Screening for Thyroid Disease?

Medical Authors and Editors: Barbara K. Hecht, Ph.D. and Frederick Hecht, M.D.

Should everyone have a thyroid test? "Yes" says the American Thyroid Association (ATA). It recommends measuring thyroid function in all adults beginning at age 35 with follow-up testing every five years. "No" says a new report from the U.S. Preventive Services Task Force (USPSTF). The rationale for routine thyroid screening has been that thyroid disease is very common and is best detected early so it can be treated without delay.

Thyroid disease is, indeed, common. Nearly 15 million people in the US have thyroid disease, causing them to be hypothyroid (not enough hormone) or hyperthyroid (too much hormone).

However, the USPSTF found no convincing studies to show that asymptomatic patients do better if they begin treatment before symptoms of thyroid disease develop. Therefore, it concludes that the current evidence is insufficient to recommend for or against routine screening for thyroid disease in adults with no symptoms of thyroid disease.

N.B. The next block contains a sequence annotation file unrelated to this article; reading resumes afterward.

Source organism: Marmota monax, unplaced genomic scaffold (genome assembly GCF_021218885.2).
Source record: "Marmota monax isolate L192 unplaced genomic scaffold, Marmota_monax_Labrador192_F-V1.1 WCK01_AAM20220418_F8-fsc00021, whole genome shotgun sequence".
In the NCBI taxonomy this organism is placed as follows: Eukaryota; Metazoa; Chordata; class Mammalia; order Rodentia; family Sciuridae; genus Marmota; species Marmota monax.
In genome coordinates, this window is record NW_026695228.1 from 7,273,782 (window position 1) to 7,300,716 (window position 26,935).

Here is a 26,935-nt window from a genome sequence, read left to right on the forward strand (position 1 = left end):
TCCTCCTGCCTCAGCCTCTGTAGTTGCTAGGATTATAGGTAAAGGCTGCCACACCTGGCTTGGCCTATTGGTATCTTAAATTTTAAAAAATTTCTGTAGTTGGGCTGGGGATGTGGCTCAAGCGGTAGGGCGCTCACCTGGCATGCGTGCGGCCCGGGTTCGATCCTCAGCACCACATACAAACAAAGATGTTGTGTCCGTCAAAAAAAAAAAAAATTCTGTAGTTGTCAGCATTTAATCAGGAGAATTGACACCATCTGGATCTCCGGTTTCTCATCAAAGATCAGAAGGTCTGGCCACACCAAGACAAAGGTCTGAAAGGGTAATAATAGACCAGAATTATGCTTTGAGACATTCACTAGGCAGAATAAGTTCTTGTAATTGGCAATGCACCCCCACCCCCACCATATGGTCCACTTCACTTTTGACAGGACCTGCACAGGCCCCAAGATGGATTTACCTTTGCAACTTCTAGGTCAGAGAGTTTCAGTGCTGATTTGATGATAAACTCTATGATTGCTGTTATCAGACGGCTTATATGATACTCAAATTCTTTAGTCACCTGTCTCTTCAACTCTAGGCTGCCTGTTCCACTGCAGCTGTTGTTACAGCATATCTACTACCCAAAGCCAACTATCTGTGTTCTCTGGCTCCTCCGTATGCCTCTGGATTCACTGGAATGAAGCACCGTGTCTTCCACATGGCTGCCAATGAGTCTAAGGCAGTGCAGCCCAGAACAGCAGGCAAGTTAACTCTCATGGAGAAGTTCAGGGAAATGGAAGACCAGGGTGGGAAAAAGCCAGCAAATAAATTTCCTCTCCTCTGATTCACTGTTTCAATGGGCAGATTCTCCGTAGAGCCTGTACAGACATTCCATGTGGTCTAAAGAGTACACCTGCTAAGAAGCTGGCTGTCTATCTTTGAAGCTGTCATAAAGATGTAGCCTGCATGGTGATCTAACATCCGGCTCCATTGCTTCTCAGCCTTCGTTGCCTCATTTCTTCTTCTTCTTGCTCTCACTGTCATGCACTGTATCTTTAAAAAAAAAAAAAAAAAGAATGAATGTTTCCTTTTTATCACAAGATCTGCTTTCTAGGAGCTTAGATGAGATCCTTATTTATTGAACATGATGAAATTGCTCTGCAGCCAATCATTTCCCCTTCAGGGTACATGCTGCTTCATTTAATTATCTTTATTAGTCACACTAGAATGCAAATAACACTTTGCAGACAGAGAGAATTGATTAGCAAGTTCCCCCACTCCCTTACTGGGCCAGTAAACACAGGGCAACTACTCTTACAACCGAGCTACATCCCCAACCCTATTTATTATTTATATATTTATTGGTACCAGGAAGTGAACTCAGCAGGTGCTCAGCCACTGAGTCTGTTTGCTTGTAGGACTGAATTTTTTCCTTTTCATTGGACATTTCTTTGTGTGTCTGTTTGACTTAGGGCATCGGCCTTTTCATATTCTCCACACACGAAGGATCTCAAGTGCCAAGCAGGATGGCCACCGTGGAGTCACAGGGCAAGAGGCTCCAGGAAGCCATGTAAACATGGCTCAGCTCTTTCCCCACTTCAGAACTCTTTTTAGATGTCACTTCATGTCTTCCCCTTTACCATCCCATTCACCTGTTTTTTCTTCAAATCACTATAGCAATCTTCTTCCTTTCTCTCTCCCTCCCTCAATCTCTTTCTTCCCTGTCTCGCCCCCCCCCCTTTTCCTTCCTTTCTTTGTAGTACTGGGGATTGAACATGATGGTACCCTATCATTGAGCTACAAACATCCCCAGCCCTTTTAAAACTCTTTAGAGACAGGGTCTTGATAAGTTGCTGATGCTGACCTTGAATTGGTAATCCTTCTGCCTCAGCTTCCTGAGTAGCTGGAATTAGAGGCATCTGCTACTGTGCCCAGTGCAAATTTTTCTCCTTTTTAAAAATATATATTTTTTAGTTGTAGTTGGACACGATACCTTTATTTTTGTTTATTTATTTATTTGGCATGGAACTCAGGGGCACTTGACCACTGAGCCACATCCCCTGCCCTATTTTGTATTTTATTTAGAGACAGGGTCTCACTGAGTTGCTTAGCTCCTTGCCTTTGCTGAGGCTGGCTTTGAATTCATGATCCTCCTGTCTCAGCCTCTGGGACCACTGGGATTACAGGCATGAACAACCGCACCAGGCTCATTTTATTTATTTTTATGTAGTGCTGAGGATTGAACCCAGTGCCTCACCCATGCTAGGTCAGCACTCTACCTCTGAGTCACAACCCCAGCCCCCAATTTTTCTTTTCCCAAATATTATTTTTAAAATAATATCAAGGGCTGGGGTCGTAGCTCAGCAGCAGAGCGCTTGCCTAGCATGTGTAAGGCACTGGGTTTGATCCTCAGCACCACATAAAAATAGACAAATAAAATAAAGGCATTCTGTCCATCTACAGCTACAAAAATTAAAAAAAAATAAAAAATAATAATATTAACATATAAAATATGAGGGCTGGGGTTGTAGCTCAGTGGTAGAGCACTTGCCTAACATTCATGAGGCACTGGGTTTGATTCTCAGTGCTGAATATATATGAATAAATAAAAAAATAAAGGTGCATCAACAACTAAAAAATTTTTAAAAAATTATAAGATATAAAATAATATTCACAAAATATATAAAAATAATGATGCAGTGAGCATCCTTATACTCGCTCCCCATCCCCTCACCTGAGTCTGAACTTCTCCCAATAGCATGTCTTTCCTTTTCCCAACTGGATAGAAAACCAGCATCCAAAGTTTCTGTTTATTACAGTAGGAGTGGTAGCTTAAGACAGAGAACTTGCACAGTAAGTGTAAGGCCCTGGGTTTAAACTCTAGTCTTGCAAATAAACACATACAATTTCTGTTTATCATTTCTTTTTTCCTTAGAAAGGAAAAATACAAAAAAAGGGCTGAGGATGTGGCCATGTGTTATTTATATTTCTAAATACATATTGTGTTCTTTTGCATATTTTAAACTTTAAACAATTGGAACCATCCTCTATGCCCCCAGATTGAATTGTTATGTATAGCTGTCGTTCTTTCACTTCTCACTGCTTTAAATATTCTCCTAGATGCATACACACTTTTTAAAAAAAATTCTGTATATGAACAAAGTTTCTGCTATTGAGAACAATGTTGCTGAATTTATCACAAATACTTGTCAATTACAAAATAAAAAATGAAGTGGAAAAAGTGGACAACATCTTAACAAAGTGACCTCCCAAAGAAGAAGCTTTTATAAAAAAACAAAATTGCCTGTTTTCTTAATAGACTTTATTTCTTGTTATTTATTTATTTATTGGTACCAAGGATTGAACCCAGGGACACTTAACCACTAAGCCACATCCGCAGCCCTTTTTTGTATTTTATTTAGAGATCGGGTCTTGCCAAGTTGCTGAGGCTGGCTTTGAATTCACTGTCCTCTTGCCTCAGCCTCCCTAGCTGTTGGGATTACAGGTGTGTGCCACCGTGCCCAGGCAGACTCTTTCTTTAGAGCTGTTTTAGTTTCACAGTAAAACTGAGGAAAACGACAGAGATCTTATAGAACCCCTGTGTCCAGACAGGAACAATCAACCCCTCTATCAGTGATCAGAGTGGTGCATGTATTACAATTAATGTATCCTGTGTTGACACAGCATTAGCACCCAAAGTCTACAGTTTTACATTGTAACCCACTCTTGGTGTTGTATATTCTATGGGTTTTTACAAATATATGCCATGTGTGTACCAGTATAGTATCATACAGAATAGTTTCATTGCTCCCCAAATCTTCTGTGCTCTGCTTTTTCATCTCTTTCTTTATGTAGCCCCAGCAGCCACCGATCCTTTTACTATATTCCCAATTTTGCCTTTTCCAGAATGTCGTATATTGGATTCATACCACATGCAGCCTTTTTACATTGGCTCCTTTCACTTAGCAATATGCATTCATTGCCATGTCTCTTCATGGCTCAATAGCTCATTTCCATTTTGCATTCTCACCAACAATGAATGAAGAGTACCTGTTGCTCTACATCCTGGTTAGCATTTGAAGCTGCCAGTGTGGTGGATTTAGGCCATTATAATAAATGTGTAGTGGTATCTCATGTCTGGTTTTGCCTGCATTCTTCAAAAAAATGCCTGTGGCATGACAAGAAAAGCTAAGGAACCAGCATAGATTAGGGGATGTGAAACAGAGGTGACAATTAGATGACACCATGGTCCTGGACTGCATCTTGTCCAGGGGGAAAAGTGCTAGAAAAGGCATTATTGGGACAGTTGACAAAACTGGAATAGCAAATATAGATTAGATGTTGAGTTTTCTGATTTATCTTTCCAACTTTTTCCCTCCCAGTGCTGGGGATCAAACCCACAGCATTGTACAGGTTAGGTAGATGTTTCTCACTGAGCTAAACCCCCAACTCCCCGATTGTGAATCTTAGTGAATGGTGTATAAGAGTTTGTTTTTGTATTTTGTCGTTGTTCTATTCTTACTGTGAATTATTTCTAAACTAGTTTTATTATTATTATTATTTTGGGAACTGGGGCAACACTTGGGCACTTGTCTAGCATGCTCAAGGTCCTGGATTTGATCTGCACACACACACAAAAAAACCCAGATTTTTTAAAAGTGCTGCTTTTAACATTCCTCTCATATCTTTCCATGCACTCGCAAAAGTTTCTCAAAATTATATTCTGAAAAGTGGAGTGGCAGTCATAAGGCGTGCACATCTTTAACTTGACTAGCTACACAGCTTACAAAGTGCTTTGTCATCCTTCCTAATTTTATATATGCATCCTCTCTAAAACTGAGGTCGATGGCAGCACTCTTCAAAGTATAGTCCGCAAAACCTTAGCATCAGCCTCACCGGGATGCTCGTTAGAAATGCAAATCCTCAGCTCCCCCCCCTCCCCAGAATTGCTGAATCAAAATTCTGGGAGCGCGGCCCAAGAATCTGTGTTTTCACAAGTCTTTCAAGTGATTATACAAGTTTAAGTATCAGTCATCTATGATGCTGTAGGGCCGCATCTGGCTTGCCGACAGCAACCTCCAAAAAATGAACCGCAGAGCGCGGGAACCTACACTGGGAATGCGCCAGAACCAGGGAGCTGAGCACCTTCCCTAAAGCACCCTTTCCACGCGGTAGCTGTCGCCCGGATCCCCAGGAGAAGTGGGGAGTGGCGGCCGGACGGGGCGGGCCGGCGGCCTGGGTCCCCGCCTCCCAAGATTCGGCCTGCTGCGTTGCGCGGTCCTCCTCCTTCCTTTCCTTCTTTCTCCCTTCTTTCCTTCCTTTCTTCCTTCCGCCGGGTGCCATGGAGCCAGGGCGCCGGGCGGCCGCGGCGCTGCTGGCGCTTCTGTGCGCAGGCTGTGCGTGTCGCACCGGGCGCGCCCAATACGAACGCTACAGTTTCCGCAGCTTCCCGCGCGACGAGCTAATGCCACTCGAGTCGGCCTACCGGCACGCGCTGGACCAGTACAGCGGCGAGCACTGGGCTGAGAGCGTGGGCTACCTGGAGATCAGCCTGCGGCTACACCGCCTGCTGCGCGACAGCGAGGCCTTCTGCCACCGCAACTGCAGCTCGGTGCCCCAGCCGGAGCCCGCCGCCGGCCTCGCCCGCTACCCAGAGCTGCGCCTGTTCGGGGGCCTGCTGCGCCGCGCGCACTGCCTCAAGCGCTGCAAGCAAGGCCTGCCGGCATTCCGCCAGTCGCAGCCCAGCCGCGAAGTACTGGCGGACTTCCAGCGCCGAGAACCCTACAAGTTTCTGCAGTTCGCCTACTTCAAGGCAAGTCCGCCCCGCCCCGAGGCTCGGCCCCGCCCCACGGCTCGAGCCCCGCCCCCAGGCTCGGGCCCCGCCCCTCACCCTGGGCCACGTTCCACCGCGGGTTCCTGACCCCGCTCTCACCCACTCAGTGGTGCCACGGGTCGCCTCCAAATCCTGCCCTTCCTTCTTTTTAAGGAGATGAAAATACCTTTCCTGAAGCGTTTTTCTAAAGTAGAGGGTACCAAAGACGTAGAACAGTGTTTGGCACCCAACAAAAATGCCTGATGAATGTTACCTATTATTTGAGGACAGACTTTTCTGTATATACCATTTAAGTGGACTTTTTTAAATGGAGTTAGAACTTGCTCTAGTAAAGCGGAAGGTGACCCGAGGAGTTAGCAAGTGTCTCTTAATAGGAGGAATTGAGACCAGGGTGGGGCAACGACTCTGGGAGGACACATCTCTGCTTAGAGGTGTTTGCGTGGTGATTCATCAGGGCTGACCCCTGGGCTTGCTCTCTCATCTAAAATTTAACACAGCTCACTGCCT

Evidence-Based Medicine

What is the basis for this difference of opinion between two authoritative bodies as to whether screening thyroid tests should or should not be routine? It is called evidence-based medicine (or practice).

Evidence-based medicine is an approach to health care based on the collection, interpretation, and integration of valid, applicable evidence (patient-reported, clinician-observed, and research-derived evidence). The best available evidence is then applied to improve the quality of clinical judgments.

A Personal Perspective

The jury is out on routine thyroid testing of asymptomatic adults. As we see it, it is perfectly all right to accept the recommendation of the American Thyroid Association and have a thyroid test done every 5 years. And it is equally all right to accept the USPSFT recommendation and not have a thyroid test.

It would help us all, physicians and patients alike, if all the experts would get on the same page and let us know just one thing -- "yes" or "no." Life is not always simple but we keep hoping it will be.

Source: U.S. Preventive Services Task Force (USPSTF) ( January 2004

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